Paul Barnard, one of our GIS Developers, gives us an insight into the one-day learning event at the British Library entitled ‘Mapping the Future’ which himself and Samuel Griffiths, from our Systems, Software and Data (SSD) teams, attended on Saturday 11 February.
Coinciding with the library’s latest public project, a five-month long exhibition titled “Maps and the 20th Century: Drawing the Line”, the event focused on mapping over the last century and the prospects for mapping in the future by taking advantage of modern technology.
The day itself comprised of four themes taking the audience on a journey through the development of maps through the 20th Century, the digital age and in the future. Topics covered included:
Some of the most interesting talks were about the challenge and innovation which has allowed antiquarian maps to be archived in a digital format, and how software development and open data are playing an integral part in this.
Mapping for humanitarian purposes has become critical for situations like the Ebola outbreak in 2015. With a large number of volunteers worldwide digitising maps in areas that are sparsely mapped, this has helped ground teams prepare and respond to the outbreak more efficiently.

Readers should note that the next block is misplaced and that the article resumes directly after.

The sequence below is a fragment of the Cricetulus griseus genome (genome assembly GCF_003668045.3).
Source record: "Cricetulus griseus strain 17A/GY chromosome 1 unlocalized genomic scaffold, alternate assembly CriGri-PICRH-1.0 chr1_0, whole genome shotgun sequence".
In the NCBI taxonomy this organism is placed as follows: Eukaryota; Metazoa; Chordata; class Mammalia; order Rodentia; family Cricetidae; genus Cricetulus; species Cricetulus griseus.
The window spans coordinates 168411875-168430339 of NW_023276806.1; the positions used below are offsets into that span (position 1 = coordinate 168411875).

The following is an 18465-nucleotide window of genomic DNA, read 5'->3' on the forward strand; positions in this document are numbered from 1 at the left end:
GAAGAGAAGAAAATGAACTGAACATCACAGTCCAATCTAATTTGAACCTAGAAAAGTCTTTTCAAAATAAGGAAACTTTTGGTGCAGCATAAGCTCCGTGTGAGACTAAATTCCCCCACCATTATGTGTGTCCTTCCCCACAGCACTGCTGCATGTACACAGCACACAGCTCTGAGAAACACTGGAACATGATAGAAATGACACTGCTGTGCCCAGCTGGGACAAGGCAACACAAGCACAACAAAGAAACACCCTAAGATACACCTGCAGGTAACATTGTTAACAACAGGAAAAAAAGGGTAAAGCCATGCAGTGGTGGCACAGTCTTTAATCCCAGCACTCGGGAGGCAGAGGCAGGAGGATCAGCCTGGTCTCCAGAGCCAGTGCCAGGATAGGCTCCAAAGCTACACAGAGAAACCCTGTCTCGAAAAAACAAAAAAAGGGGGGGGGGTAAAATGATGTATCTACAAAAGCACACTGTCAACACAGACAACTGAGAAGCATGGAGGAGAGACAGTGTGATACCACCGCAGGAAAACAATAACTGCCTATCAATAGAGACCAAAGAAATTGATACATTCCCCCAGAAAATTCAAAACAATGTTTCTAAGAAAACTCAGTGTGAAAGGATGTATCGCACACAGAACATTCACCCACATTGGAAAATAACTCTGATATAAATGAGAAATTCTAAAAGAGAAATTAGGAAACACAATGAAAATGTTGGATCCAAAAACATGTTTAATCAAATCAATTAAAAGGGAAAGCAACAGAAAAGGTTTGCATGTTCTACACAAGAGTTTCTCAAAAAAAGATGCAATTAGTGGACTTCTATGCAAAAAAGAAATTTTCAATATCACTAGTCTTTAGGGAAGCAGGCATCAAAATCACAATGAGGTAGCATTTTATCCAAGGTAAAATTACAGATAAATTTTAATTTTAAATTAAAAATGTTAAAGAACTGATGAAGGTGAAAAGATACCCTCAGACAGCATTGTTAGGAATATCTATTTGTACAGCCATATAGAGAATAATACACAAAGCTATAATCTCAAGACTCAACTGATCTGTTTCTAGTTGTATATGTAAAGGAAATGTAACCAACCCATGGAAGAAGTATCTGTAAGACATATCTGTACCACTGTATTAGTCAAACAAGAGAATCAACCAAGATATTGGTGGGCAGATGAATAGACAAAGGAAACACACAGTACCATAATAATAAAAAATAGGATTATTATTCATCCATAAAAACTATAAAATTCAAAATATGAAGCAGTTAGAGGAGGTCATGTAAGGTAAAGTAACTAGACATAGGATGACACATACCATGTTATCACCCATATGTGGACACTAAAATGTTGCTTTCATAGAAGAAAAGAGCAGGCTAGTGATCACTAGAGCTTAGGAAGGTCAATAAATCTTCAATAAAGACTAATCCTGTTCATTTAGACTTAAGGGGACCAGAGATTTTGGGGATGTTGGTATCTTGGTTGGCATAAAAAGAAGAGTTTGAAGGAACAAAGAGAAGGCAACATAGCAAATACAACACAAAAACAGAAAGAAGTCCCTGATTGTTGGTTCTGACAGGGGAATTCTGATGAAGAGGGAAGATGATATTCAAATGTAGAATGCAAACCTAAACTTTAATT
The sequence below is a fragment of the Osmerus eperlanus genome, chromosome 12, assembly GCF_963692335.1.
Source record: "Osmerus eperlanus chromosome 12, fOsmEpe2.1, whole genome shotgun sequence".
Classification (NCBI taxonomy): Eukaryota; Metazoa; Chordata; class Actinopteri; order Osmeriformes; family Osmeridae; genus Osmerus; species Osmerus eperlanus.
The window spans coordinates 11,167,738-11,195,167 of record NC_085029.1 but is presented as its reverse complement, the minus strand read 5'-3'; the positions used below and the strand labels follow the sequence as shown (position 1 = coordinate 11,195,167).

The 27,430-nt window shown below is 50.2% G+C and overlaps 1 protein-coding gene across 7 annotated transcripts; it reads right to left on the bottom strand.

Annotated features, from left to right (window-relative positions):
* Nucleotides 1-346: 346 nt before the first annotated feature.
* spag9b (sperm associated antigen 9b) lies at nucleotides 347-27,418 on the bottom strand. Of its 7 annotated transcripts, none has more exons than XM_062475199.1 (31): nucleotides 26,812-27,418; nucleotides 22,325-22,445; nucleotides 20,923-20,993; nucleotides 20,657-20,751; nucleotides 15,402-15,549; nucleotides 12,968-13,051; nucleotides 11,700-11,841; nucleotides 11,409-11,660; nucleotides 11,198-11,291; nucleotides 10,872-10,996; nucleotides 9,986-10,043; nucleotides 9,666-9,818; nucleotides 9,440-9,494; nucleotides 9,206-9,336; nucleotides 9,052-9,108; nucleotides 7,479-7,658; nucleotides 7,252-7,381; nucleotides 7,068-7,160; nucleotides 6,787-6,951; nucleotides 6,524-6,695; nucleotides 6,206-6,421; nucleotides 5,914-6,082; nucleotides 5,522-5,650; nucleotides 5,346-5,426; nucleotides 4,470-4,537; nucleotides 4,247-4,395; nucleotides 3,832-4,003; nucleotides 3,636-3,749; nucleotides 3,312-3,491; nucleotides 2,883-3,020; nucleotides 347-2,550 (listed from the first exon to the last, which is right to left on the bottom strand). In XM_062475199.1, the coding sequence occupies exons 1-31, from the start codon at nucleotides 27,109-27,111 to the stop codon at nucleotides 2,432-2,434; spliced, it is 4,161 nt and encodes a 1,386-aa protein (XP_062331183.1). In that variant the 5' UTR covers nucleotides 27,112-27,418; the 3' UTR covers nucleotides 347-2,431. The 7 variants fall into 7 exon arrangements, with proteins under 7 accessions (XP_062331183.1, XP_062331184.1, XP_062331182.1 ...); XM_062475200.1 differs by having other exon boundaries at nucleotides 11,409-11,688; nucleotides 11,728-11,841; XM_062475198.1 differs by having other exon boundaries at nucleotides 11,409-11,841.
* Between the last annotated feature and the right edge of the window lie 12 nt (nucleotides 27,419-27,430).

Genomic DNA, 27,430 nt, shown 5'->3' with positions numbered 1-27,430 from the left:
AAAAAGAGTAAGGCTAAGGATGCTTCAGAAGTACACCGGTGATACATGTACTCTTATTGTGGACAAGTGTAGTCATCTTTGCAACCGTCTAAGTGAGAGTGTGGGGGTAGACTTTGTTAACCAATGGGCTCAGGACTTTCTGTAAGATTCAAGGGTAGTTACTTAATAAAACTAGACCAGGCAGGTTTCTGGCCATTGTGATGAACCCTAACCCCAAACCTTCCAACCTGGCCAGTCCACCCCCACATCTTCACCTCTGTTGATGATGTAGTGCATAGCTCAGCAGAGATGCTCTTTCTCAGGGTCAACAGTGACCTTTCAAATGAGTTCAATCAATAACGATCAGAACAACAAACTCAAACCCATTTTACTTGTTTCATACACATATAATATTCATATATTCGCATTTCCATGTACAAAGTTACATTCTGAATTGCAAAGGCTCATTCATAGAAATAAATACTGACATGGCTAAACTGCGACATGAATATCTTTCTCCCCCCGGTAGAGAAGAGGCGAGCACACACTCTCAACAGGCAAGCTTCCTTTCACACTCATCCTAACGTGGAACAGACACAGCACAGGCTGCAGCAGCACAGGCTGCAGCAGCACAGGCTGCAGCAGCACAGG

Looking towards the future, there were presentations about how current research, software development and mapping are aiding the understanding of our behaviour. For example, GPS tracking being used to predict traffic flow in London.
As the day drew to its conclusion, the thought processes shifted towards looking at how maps are increasingly becoming more and more personal to the user; technology companies are delivering tailor-made maps to the user based on their preferences. An example of this is Google Maps displaying places you visit regularly on the app.
We found it interesting listening to the perspectives of the speakers, who are leaders in the mapping industry. Some thought provoking questions were posed, including the role of libraries in archiving the large amount of digital data that we are all creating on a daily basis for future use. The issue of ethics was also raised concerning the way devices are used to collect spatial data.
It became clear that to look towards the future of mapping, we need to use resources from the past combined with the technological developments of the present.
For information on the on the event, contact Paul Barnard or Sam Griffiths on 01756 699500.